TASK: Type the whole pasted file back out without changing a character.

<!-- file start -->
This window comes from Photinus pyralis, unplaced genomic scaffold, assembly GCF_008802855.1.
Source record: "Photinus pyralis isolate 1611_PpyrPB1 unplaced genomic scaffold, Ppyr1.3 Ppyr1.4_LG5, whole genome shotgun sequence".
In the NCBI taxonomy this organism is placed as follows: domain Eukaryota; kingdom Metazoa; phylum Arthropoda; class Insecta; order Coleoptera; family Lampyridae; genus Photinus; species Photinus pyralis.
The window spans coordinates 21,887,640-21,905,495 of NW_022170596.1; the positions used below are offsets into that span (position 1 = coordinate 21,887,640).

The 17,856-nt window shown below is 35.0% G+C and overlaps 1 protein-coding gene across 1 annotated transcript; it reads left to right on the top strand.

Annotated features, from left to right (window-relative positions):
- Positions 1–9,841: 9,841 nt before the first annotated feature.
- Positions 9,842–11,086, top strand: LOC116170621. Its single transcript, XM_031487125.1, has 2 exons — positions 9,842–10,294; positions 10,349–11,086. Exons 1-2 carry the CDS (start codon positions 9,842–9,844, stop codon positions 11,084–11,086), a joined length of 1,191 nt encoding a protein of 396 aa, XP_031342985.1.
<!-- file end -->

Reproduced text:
This window comes from Photinus pyralis, unplaced genomic scaffold, assembly GCF_008802855.1.
Source record: "Photinus pyralis isolate 1611_PpyrPB1 unplaced genomic scaffold, Ppyr1.3 Ppyr1.4_LG5, whole genome shotgun sequence".
In the NCBI taxonomy this organism is placed as follows: domain Eukaryota; kingdom Metazoa; phylum Arthropoda; class Insecta; order Coleoptera; family Lampyridae; genus Photinus; species Photinus pyralis.
The window spans coordinates 21,887,640-21,905,495 of NW_022170596.1; the positions used below are offsets into that span (position 1 = coordinate 21,887,640).

The 17,856-nt window shown below is 35.0% G+C and overlaps 1 protein-coding gene across 1 annotated transcript; it reads left to right on the top strand.

Annotated features, from left to right (window-relative positions):
- Positions 1–9,841: 9,841 nt before the first annotated feature.
- Positions 9,842–11,086, top strand: LOC116170621. Its single transcript, XM_031487125.1, has 2 exons — positions 9,842–10,294; positions 10,349–11,086. Exons 1-2 carry the CDS (start codon positions 9,842–9,844, stop codon positions 11,084–11,086), a joined length of 1,191 nt encoding a protein of 396 aa, XP_031342985.1.